The same is true for resources. I will often have HR leaders from a 150 employee business reach out and say, “we probably can’t afford your help, but I wanted to ask anyway” only find out that they can in fact, afford our services. Depending on need, and the fact that we work solely in this space, we can usually work within the budget available. There are resources like us available for small businesses that are affordable.

Because We Are Small, We Don’t Need X
In speaking to a potential client recently, I went over how our services provides small businesses a complete HR team. That is, working with us is like having a Chief Human Resources Officer, generalist and recruiter on your team. The CFO responded with, “but I don’t think we need all that.” When I explained how it works, he realized he did need all that and actually could afford it.

This way of thinking is the easiest to fall into. I do it myself with my own business. We’re small so I don’t need an ATS, I can just use spreadsheets. We’re small so we don’t need admin support, our (insert random employee here) can handle it.

The reality is being small doesn’t mean you don’t need certain infrastructure and support systems in place. And being small is definitely not a reason to delay building or growing the people side of the business.

Size is a Disadvantage Instead of an Advantage
I hear this one most when discussing recruiting challenges. “We are small so we can’t pay the most and our benefits aren’t that great so we have a hard time hiring.” If you think that your size is a disadvantage, it’s going to be. There are many candidates who want to work in a small business environment. Many who thrive on the chaos of a startup. If leaders focus on the advantages that small businesses offer instead of the negative, their recruiting and retention programs would change forever.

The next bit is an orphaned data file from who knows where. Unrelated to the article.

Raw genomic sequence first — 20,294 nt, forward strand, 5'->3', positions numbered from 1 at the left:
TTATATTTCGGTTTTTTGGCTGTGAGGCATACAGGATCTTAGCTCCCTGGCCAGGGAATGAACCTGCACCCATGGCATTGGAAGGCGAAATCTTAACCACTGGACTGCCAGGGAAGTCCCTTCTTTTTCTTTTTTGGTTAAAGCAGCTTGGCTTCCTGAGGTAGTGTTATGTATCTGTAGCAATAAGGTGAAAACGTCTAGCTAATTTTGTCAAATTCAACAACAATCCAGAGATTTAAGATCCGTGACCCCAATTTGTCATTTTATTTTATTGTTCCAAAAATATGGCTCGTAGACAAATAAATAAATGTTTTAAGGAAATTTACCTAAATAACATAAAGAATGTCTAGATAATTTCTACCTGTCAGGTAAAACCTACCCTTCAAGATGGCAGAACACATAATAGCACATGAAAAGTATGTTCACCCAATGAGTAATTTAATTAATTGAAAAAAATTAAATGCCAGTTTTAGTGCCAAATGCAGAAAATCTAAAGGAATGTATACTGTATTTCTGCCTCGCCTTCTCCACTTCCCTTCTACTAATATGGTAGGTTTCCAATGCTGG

Again I’ll say and forever I’ll stand by the idea that small businesses, can in fact, do anything big businesses can do. I do have to preach to the choir a bit because I catch myself thinking some of these things myself. But I know when I think about what I can do with the budget and resources I have and that are available to me, I can make it happen.

And so can your business.

 

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Pre- and Post-Hire Team Building Ideas for Startups and Small Businesses

team building activities

A make or break factor of all startups and small businesses is the cohesiveness of the teams being built. Whether the organization is starting with just a few or ramping quickly, getting new hires to work together efficiently and effectively is top of mind for leaders. If the team doesn’t jell, the road to success could be a difficult one.

When the teams are small, even the slightest hiccup caused by employees not working well together can create a much larger ripple effect. This can cause time spent on employee relations that could be used getting a product to market. For this reason, it is crucial that leaders are very deliberate, in both the pre- and post-hire process, to create an environment where new team members can get to know one another and begin to work together in a productive way.

In the last 6 years we have facilitated numerous activities geared towards helping teams establish rapport and find the path that helps them work together better. There are activities that we believe are crucial from day one and regardless of team size. These activities work whether you have 10 employees or 10,000.

Pre-Hire
Culture: I realize it seems like a buzz word at this point, but the reality is, leaders have to think about the kind of culture they are trying to build and be deliberate about hiring people that can thrive in that environment. I ask all founders questions around culture in our first meeting. It is likely they have great vision for their product or service, but we need to understand their vision for the work environment as well. Knowing the vision, helps us hire to it.